How To: Why You Should Be Drinking Coffee Instead of Water Before a Workout

Why You Should Be Drinking Coffee Instead of Water Before a Workout

Why You Should Be Drinking Coffee Instead of Water Before a Workout

Nothing gets me functioning in the morning better than strong coffee. And if I'm going to start my day with a dreaded workout, that steaming cup of caffeine is the exact motivation I need to get going. Although coffee might not seem like the best beverage to drink before hitting the gym, it actually has a few hidden benefits over water that may surprise you.

Coffee Gives You an Energy Boost

In an interview with BuzzFeed Life, exercise physiologist Tim Coyle of ComiteMD stated that the caffeine in an average cup of coffee sets your body's fat cells free, which makes them available for your body to use as an extra energy source.

With those additional cells working to wake you up, you'll also feel capable of working harder—meaning you can push through your workout with more energetic force and motivation than with just water.

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Coffee Makes Your Exercise Feel Easier

A team of researchers from Griffith University published a study in the Journal of Applied Physiology that examined the average coffee drinker's workouts—and if caffeine could play a beneficial role in gym time.

The study began by mimicking a routine that's familiar to many of us: a cup of coffee right after waking up, a workout, and a coffee-and-food breakfast—but participants didn't always receive true coffee, though. About 90 minutes before the scheduled workout, researchers gave the individuals an 8-ounce cup of coffee, or a placebo.

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Those who drank coffee leading up to their exercise regimen reported feeling their workout was easier than when performed without caffeine. Whether from the extra burst of energy provided by a cup of coffee, or the participants' perception of their energy level after ingesting caffeine, they were able to power through exercise more easily.

Coffee Can Help You Burn More Calories

A study published in the International Journal of Sport Nutrition and Exercise Metabolism and conducted by Spanish researchers discovered just how much caffeine impacts metabolism.

They examined athletes during their average training regimen, giving some caffeine and others placebos. Those who ingested 300 milligrams of caffeine (about one cup of coffee) before working out burned 15 percent more calories—and their bodies continued feeling the burn for three hours after their exercise ended.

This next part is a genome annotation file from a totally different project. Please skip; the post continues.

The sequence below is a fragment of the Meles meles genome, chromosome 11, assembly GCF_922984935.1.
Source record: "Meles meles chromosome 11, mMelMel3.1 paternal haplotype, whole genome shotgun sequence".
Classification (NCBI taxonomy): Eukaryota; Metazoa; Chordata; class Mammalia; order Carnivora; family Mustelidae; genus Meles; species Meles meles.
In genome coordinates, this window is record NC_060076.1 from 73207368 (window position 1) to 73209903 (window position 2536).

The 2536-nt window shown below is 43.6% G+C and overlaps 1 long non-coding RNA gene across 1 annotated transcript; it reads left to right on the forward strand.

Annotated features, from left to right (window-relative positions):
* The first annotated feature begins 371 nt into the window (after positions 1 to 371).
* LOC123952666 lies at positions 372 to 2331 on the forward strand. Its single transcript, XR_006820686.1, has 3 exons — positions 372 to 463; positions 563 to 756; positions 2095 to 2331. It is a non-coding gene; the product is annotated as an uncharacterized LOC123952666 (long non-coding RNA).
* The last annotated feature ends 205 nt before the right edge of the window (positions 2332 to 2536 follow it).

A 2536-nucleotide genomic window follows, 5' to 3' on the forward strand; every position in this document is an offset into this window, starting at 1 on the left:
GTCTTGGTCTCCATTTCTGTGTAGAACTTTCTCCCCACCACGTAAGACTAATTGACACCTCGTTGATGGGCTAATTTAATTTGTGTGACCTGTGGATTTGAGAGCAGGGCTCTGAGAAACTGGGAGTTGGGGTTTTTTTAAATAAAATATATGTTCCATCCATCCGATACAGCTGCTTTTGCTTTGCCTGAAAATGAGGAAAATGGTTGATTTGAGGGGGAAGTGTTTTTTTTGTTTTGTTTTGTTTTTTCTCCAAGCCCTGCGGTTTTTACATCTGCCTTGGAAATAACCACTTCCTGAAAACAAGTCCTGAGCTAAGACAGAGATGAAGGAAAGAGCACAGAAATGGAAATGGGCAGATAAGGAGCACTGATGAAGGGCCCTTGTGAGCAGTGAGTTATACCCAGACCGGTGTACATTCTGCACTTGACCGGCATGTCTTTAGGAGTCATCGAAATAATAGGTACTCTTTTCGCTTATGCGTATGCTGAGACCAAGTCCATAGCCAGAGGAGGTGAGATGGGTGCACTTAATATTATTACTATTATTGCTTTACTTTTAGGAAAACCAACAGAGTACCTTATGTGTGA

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Of course, beverages beyond coffee offer caffeine as well. Yet choosing sugary caffeinated drinks like soda will do more damage than good. While caffeine gets your body burning calories, the additives and sugars in soda can lead to weight gain.

Coffee Can Soothe Post-Workout Pain

For some of you, feeling the pain and aches of a workout days later is a sign of an effective workout. For the rest of us, though, it just makes us want to skip the gym and just sit on the couch. However, coffee can help with that.

In 2007, researchers at the University of Georgia found that an average person's caffeine intake is enough to fight the pain felt post-workout.

They tested the effects of caffeine versus common over-the-counter pain relievers, and found that two cups of coffee prior to exercise left participants feeling 48 percent less sore afterward. Meanwhile, common pain relief medications naproxen and aspirin reduced soreness by just 30 and 25 percent, respectively.

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Just Don't Go Overboard

Before you begin gulping coffee down instead of water every time you want to workout, remember that ingesting too much caffeine does have negative side effects. So in order to make the most out of your morning joe, contributor Cynthia Sass, MPH, RD suggests you keep a few rules in mind.

  • Each person handles caffeine differently. Instead of drinking as much as you can, stick to the recommended maximum for your body weight: 6 milligrams per kilogram. For example, a 150 pound person should only consume 400 milligrams, or 16 ounces of coffee, each day.
  • Try to consume your caffeine in the same manner and amount each day. Coffee, as a natural diuretic, can dehydrate your body, creating harmful effects while you workout. Yet if you stick to a set maximum each day, your body adapts and grows used to that amount, and can prepare for the potentially dehydrating effects. If your usual is three cups of coffee, don't suddenly start increasing your number on random days.
  • Instead of sticking to coffee on an empty stomach, try adding your morning caffeine to fruit smoothies, swapping creamer for almond milk and cinnamon, or even mixing it into oats or quinoa.
  • As great as coffee is, don't forget to keep yourself hydrated and healthy with water. Coffee is not a replacement for water! Replenish your body post-workout with water to balance the diuretic powers of caffeine and keep your body working well.

How does coffee affect your workout? Share your experience below!

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